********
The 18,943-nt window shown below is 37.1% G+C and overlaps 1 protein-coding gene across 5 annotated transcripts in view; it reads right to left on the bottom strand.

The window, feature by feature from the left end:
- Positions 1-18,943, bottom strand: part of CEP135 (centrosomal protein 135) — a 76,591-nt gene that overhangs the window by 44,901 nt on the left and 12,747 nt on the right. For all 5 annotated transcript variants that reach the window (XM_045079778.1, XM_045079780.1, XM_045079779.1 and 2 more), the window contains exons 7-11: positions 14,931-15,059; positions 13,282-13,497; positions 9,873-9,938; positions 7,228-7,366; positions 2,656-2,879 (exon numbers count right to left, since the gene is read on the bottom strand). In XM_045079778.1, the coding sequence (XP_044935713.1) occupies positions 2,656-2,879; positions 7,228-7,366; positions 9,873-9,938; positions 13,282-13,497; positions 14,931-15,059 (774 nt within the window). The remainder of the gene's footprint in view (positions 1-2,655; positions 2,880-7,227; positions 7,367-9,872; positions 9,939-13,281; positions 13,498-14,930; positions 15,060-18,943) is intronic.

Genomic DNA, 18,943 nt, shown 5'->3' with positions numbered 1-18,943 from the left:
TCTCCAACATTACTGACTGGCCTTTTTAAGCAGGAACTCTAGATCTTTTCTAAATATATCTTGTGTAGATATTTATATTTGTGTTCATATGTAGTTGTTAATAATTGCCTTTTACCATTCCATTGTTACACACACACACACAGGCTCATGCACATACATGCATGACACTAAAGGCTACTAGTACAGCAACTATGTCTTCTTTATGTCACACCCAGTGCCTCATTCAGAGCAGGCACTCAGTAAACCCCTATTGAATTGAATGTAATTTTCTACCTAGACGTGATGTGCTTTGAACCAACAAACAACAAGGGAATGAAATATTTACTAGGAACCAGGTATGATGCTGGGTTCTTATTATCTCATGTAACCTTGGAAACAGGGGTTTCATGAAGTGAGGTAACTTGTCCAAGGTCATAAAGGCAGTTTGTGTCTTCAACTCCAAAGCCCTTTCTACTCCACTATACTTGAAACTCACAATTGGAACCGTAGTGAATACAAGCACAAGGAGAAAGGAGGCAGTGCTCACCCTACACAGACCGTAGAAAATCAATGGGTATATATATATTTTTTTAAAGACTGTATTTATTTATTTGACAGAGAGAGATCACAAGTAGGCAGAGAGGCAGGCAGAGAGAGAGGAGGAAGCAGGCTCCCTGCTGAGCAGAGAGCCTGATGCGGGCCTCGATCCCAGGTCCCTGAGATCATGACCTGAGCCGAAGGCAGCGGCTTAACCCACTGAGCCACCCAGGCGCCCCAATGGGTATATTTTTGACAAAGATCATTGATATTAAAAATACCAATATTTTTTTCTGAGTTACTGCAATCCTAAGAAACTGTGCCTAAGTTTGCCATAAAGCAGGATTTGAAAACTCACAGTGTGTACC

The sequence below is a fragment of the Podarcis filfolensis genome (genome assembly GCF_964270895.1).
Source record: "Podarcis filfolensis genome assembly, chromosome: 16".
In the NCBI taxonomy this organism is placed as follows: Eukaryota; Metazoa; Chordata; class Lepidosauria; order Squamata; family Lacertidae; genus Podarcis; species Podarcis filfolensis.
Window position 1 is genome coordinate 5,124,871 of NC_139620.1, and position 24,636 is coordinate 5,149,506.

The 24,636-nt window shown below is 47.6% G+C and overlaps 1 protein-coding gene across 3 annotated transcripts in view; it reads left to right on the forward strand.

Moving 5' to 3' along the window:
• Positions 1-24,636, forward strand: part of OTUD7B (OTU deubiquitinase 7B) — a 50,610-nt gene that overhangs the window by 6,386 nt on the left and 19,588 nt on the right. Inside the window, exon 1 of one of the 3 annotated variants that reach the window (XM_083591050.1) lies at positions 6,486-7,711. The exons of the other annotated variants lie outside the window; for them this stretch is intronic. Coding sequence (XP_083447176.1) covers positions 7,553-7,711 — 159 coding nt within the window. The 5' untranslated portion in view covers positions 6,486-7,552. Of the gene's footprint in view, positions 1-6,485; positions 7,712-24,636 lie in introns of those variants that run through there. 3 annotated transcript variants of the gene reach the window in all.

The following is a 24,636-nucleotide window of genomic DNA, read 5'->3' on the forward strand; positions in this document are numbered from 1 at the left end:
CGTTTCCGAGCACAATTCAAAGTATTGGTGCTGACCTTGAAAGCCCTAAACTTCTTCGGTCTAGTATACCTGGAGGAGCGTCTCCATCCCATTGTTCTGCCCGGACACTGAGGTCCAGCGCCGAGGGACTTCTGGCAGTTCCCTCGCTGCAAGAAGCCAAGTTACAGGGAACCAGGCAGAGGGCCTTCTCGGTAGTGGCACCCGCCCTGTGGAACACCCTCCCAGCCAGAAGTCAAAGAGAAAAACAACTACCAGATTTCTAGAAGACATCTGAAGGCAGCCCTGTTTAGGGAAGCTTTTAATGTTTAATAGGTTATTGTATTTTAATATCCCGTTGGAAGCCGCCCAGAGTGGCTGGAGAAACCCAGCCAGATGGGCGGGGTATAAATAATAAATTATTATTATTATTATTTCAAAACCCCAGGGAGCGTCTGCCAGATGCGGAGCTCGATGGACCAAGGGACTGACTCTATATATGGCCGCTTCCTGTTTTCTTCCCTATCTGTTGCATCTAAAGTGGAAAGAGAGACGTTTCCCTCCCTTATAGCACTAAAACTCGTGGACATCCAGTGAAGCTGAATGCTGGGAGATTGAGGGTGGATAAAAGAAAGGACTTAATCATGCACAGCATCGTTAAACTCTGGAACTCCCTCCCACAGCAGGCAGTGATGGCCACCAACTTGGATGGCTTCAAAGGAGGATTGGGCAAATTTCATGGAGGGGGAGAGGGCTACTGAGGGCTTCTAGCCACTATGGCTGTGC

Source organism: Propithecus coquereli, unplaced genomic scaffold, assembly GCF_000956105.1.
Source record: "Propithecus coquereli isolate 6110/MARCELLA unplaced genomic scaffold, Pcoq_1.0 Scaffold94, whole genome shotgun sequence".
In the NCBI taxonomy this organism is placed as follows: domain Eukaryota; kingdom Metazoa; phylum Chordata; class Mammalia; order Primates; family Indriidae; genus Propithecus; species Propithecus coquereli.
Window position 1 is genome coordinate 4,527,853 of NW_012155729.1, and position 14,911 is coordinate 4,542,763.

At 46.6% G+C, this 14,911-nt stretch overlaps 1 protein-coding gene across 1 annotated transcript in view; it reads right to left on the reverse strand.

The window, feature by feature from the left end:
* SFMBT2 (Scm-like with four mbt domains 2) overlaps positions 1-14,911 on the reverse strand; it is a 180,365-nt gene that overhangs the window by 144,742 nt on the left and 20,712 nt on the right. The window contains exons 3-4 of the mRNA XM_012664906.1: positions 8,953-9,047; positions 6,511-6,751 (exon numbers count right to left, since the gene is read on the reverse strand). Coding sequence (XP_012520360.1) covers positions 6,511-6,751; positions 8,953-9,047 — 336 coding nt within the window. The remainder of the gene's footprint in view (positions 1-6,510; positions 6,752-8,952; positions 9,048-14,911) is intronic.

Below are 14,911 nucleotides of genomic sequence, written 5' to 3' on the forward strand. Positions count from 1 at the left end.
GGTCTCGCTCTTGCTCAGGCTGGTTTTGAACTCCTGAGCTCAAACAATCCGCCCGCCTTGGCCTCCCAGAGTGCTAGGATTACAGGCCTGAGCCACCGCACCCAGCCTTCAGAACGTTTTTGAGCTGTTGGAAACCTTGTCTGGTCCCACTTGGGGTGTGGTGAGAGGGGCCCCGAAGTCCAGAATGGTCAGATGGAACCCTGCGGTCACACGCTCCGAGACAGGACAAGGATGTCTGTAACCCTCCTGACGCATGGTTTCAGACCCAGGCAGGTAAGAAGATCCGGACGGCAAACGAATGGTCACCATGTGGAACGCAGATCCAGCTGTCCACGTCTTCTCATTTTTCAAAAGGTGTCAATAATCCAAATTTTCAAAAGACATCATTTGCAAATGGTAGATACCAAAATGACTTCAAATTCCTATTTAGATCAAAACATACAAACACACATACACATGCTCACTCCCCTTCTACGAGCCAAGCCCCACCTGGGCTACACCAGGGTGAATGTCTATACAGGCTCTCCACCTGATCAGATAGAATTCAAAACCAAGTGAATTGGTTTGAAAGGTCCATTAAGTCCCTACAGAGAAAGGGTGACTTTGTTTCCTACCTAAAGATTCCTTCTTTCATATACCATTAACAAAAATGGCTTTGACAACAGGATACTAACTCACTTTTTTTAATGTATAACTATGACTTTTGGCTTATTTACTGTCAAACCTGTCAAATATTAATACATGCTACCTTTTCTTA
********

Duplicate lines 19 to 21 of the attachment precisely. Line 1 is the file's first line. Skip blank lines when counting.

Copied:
At 46.6% G+C, this 14,911-nt stretch overlaps 1 protein-coding gene across 1 annotated transcript in view; it reads right to left on the reverse strand.

The window, feature by feature from the left end:
* SFMBT2 (Scm-like with four mbt domains 2) overlaps positions 1-14,911 on the reverse strand; it is a 180,365-nt gene that overhangs the window by 144,742 nt on the left and 20,712 nt on the right. The window contains exons 3-4 of the mRNA XM_012664906.1: positions 8,953-9,047; positions 6,511-6,751 (exon numbers count right to left, since the gene is read on the reverse strand). Coding sequence (XP_012520360.1) covers positions 6,511-6,751; positions 8,953-9,047 — 336 coding nt within the window. The remainder of the gene's footprint in view (positions 1-6,510; positions 6,752-8,952; positions 9,048-14,911) is intronic.